“[The new building] says something about us,” Bone said. “[STA has] this rich history, tradition and legacy, but yet we are so vibrant, alive and going forward. It is such an honor to really honor our Catholic heritage.”
Money, money, money
Overall, STA has raised over $4.1 million for the Capital Campaign, which includes the construction of the Chapel of St. Joseph and Windmoor Center, according to executive director of development Mary Beth Compton. Although this amount is already over STA president Nan Bone’s original goal, the development team is still working to raise more money for the campaign.
One of the construction projects that STA will start soon after the groundbreaking ceremony will be the addition of geothermal wells. According to Bone, the wells will be placed deep into the ground, using the Earth’s natural thermal energy to heat and cool the Chapel of St. Joseph and Windmoor Center building.
“The idea of placing geothermal wells on the [STA] campus sparked with the Sisters of St. Joseph,” Bone said. “They were the first group of environmentalists of the [Kansas City] area.”
Although the instillation of the geothermal wells will cost more than that of regular heating and cooling systems, Bone said the wells will save STA about 40 percent in the long run.
“At first, we debated [using geothermal wells],” Bone said. “We were short on funds, but in the end we asked, ‘Is this economically right for this building?’”
According to Bone, “beautification” also played a role in her decision to install the wells.
“[The Chapel of St. Joseph and Windmoor Center] is a smaller building than M&A and Donnelly,” Bone said. “We don’t want [students and teachers] to look down from other buildings and see an air conditioner. A lot of thought went into the look of the building.”
While aesthetics played a major role in Bone’s decision, it all came down to the Sisters of St. Jospeh.
“We felt like [adding geothermal wells] was the right thing to do for the building,” Bone said. “It is dedicated to them. We wanted to reflect their mission.”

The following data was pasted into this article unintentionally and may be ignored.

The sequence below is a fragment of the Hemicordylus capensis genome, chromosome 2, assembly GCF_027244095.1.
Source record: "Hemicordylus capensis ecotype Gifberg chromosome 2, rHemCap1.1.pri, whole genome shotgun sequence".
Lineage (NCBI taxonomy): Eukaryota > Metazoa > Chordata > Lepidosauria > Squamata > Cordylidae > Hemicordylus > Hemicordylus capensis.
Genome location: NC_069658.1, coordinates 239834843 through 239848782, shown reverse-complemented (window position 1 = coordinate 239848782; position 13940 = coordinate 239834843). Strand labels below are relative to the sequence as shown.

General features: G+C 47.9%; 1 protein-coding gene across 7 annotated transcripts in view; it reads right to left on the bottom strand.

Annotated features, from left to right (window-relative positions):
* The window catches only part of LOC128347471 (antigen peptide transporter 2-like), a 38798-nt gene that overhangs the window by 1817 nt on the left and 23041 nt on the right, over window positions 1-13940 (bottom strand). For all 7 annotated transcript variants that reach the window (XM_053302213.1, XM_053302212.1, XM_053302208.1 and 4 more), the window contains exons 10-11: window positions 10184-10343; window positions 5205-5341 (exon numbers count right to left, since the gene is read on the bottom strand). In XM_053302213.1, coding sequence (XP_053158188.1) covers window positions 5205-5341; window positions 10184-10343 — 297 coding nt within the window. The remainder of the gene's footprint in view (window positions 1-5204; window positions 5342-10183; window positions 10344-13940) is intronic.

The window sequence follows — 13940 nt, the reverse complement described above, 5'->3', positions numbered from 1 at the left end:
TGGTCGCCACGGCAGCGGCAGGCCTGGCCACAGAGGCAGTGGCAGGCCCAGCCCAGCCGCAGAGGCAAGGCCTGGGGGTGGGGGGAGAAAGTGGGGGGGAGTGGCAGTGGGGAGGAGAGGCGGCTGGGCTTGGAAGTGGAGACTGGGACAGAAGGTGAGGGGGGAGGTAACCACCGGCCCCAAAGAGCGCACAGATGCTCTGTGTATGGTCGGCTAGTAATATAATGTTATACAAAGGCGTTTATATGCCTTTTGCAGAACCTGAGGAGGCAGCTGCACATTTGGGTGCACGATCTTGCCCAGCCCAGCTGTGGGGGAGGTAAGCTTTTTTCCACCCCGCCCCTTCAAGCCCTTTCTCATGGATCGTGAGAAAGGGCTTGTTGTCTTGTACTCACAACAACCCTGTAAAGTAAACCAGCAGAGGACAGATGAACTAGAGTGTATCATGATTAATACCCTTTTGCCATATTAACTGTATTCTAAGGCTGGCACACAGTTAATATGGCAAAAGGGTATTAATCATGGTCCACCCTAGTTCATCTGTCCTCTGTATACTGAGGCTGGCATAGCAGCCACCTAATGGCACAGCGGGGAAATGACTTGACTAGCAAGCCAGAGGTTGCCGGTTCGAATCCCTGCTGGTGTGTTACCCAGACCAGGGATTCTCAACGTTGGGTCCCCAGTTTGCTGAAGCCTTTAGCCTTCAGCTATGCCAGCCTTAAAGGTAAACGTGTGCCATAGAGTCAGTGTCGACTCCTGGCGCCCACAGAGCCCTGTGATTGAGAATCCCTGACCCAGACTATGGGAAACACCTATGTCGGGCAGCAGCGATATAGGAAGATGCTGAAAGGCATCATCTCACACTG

Out with the old, in with the new
The administration will renovate the current chapel on the first floor of M&A into a room for drama teacher Shana Prentiss’ theater program after the construction of the Chapel of St. Joseph and Windmoor Center. According to Prentiss, the room will include men and women’s dressing rooms and a makeup counter. Although this room will provide a larger space for musical and play preparation, Prentiss is excited most for the location of the room.
“I am thrilled!” Prentiss said. “[The room] has more space, it is closer to the auditorium, it has windows and it is not connected to the bathroom.’Â
According to STA president Nan Bone, the administration’s long term goal is to move teachers out of the M&A basement.
“We would like the music department to be one one side of the building, and the drama department on the other,” Bone said. “If this happens, we will use [the basement] classrooms when we have to, possibly for resource centers or silent study rooms.”
However, Bone said that although Prentiss will move to the first floor, her plans for the future of the basement are not permanent. She would like to finish construction of the new building before beginning to think about other renovations.
“With [all of these changes], we told the teachers to be open, to just see how it goes,” Bone said.